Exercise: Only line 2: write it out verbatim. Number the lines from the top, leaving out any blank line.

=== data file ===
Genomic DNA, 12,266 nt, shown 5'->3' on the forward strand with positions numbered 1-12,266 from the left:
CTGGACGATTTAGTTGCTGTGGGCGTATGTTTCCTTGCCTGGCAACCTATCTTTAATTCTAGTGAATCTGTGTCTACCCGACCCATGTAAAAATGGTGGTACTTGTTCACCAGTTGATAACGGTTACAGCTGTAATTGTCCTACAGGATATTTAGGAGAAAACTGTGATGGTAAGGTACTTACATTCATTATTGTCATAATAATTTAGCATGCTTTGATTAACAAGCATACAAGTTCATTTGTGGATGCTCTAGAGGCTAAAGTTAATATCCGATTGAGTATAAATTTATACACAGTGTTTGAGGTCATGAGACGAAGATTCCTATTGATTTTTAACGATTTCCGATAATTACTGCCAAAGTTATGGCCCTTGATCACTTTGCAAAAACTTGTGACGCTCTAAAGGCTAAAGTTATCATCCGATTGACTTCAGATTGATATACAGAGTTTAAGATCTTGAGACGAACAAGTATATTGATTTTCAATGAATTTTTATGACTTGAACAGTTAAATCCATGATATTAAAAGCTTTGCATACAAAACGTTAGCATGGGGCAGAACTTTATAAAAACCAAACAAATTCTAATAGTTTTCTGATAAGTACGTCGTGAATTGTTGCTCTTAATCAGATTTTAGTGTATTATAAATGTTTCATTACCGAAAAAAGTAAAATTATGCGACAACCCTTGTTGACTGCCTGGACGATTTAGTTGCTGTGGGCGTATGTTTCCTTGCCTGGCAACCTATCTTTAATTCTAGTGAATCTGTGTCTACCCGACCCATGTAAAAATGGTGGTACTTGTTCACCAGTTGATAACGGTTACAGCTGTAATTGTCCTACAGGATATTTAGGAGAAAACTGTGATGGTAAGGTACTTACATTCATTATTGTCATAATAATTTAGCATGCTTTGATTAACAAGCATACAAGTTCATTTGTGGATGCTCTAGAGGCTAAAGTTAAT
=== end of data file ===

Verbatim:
CTGGACGATTTAGTTGCTGTGGGCGTATGTTTCCTTGCCTGGCAACCTATCTTTAATTCTAGTGAATCTGTGTCTACCCGACCCATGTAAAAATGGTGGTACTTGTTCACCAGTTGATAACGGTTACAGCTGTAATTGTCCTACAGGATATTTAGGAGAAAACTGTGATGGTAAGGTACTTACATTCATTATTGTCATAATAATTTAGCATGCTTTGATTAACAAGCATACAAGTTCATTTGTGGATGCTCTAGAGGCTAAAGTTAATATCCGATTGAGTATAAATTTATACACAGTGTTTGAGGTCATGAGACGAAGATTCCTATTGATTTTTAACGATTTCCGATAATTACTGCCAAAGTTATGGCCCTTGATCACTTTGCAAAAACTTGTGACGCTCTAAAGGCTAAAGTTATCATCCGATTGACTTCAGATTGATATACAGAGTTTAAGATCTTGAGACGAACAAGTATATTGATTTTCAATGAATTTTTATGACTTGAACAGTTAAATCCATGATATTAAAAGCTTTGCATACAAAACGTTAGCATGGGGCAGAACTTTATAAAAACCAAACAAATTCTAATAGTTTTCTGATAAGTACGTCGTGAATTGTTGCTCTTAATCAGATTTTAGTGTATTATAAATGTTTCATTACCGAAAAAAGTAAAATTATGCGACAACCCTTGTTGACTGCCTGGACGATTTAGTTGCTGTGGGCGTATGTTTCCTTGCCTGGCAACCTATCTTTAATTCTAGTGAATCTGTGTCTACCCGACCCATGTAAAAATGGTGGTACTTGTTCACCAGTTGATAACGGTTACAGCTGTAATTGTCCTACAGGATATTTAGGAGAAAACTGTGATGGTAAGGTACTTACATTCATTATTGTCATAATAATTTAGCATGCTTTGATTAACAAGCATACAAGTTCATTTGTGGATGCTCTAGAGGCTAAAGTTAAT